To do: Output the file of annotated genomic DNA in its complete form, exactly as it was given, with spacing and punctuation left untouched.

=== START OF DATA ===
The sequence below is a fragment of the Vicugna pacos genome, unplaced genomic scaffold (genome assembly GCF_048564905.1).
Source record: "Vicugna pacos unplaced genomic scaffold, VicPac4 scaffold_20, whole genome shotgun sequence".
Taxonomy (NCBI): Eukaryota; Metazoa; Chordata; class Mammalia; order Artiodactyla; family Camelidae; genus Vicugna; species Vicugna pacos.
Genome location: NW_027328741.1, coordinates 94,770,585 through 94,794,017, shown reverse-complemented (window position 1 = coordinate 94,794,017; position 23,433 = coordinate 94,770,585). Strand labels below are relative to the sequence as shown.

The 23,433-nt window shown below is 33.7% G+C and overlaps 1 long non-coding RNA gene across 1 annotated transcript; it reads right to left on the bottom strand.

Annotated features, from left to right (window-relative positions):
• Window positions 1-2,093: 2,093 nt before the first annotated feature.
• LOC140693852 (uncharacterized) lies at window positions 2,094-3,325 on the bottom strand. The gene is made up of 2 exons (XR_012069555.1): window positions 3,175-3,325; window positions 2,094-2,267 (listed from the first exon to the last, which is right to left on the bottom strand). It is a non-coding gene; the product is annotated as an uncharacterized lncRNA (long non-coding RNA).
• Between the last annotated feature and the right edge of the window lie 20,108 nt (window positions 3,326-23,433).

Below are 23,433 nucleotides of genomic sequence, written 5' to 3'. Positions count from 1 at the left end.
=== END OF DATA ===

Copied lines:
The sequence below is a fragment of the Vicugna pacos genome, unplaced genomic scaffold (genome assembly GCF_048564905.1).
Source record: "Vicugna pacos unplaced genomic scaffold, VicPac4 scaffold_20, whole genome shotgun sequence".
Taxonomy (NCBI): Eukaryota; Metazoa; Chordata; class Mammalia; order Artiodactyla; family Camelidae; genus Vicugna; species Vicugna pacos.
Genome location: NW_027328741.1, coordinates 94,770,585 through 94,794,017, shown reverse-complemented (window position 1 = coordinate 94,794,017; position 23,433 = coordinate 94,770,585). Strand labels below are relative to the sequence as shown.

The 23,433-nt window shown below is 33.7% G+C and overlaps 1 long non-coding RNA gene across 1 annotated transcript; it reads right to left on the bottom strand.

Annotated features, from left to right (window-relative positions):
• Window positions 1-2,093: 2,093 nt before the first annotated feature.
• LOC140693852 (uncharacterized) lies at window positions 2,094-3,325 on the bottom strand. The gene is made up of 2 exons (XR_012069555.1): window positions 3,175-3,325; window positions 2,094-2,267 (listed from the first exon to the last, which is right to left on the bottom strand). It is a non-coding gene; the product is annotated as an uncharacterized lncRNA (long non-coding RNA).
• Between the last annotated feature and the right edge of the window lie 20,108 nt (window positions 3,326-23,433).

Below are 23,433 nucleotides of genomic sequence, written 5' to 3'. Positions count from 1 at the left end.